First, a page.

Religious freedom scaled back in Liberal bid to quell unrest

Religious freedom scaled back in Liberal bid to quell unrest

A divisive draft law to enshrine religious freedom has been scaled back to prevent a backlash over a so-called “Folau clause” that sought to give people more right to offend others when making claims on the basis of their faith.

The federal government has removed a key part of a draft religious freedom bill that would have created new protections for outspoken remarks, but the revised bill retains other safeguards for “statements of belief” after years of campaigning by church groups.

Attorney-General Michaelia Cash has been working on religious discrimination legislation.Credit:Alex Ellinghausen

The changes weaken but do not strike out a series of measures that were meant to protect people such as footballer Israel Folau after Rugby Australia terminated his contract in 2019 over a social media post claiming homosexuals, adulterers, atheists and other “sinners” would go to hell.

A separate section of the draft bill that gave medical professionals the right to deny services to patients on the grounds of “conscientious objection” has been removed entirely after complaints from health experts about the implications for abortion, contraception and broader healthcare.

Attorney-General Michaelia Cash made the drastic changes to the draft bill after years of dispute over the scale of the protections, with church leaders arguing for stronger measures while mental health experts, LGBTI groups and medical professionals warned against the changes.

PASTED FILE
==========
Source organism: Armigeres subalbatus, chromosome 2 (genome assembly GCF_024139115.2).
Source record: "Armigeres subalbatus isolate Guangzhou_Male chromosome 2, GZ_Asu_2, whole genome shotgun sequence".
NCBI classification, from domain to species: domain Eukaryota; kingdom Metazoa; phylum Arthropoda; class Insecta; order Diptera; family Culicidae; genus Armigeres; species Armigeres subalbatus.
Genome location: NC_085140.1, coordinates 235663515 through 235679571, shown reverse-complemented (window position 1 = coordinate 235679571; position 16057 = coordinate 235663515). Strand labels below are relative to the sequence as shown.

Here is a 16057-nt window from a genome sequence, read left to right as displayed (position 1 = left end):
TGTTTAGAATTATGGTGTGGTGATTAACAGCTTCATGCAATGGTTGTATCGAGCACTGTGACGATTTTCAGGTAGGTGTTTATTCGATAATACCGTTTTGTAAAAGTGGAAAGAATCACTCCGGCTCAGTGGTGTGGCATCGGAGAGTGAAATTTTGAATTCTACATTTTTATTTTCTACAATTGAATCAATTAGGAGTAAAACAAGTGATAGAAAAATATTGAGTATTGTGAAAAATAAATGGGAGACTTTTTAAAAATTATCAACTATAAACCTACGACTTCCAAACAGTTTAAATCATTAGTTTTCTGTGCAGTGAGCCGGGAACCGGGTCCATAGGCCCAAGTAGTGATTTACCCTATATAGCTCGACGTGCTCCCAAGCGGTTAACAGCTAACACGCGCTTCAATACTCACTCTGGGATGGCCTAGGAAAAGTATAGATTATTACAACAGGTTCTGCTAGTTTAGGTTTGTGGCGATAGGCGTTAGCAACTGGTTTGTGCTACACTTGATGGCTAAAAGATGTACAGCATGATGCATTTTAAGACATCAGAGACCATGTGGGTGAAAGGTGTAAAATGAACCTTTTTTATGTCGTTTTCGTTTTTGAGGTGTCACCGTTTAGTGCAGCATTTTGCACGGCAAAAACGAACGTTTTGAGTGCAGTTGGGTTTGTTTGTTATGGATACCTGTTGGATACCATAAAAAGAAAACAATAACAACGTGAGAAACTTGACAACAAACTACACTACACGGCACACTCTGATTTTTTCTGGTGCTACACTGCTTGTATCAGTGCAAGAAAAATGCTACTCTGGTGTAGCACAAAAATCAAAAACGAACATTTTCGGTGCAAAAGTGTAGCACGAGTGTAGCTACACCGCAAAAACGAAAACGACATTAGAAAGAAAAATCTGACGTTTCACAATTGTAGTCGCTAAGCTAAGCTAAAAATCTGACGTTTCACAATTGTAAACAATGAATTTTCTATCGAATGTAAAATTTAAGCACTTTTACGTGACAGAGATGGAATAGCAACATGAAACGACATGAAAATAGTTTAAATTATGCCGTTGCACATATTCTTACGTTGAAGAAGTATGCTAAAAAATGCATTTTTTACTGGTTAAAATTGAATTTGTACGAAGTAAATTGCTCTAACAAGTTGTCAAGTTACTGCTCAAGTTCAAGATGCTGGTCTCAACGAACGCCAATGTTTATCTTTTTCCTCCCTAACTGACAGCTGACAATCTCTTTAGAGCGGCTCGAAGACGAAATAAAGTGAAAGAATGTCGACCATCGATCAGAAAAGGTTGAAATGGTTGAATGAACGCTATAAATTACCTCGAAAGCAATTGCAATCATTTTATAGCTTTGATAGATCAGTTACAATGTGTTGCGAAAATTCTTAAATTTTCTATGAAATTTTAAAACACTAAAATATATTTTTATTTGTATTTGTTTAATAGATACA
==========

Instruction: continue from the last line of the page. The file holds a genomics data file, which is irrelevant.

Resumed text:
Australian Christian Lobby boss Martyn Iles boasted last month that the federal government would include a “Folau clause” in the religious discrimination bill, which is expected to be introduced into Parliament next week.

The government has been working on the religious freedom bill for more than two years but has been unable to get an agreement between conservative Liberals and Nationals who want stronger protections and moderate Liberals who argued the changes went too far.

Coalition MPs on the backbench legal affairs committee were given a five-page briefing note at a meeting on Monday that set out significant changes to the most recent version of the bill, known as the second exposure draft.

The note revealed that a provision on employer conduct rules had been removed from the draft bill, scrapping a key section that would prevent employers acting against someone who spoke out in the same way as Mr Folau.

However, the note made it clear that terminating a contract might still be unlawful under other sections of the bill relating to direct and indirect discrimination on the basis of faith.

Several Liberal MPs spoke up in the meeting to ask to see the bill itself, rather than the briefing note, before the changes go to the regular Coalition party room meeting on Tuesday.

“It is so typical of the ramshackle way Michaelia Cash has conducted the whole thing,” said one Liberal who was seeking more clarity about the changes.

Church groups such as the Australian Catholic Bishops Conference and the Seventh Day Adventist Church backed the draft bill for its provisions on statements of religious belief as well as its protections for people of faith who work in education or healthcare.

But the Australian Medical Association and other peak health groups warned against a part of the bill that introduced new federal protections for doctors and others who chose to deny treatments or healthcare to people on religious grounds.

The AMA and others argued that professional standards and state law already set rules that allowed a certain amount of conscientious objection from medical practitioners while ensuring patients were given proper care.

A key issue was the call from health groups to make sure medical practitioners told patients of their religious beliefs if this was a factor in their care and then made sure patients were referred to another practitioner who could look after them.

The Royal Australian and New Zealand College of Obstetricians and Gynaecologists, the Royal Australian College of General Practitioners and the Royal Australasian College of Physicians all objected to the draft bill in its earlier form last year.

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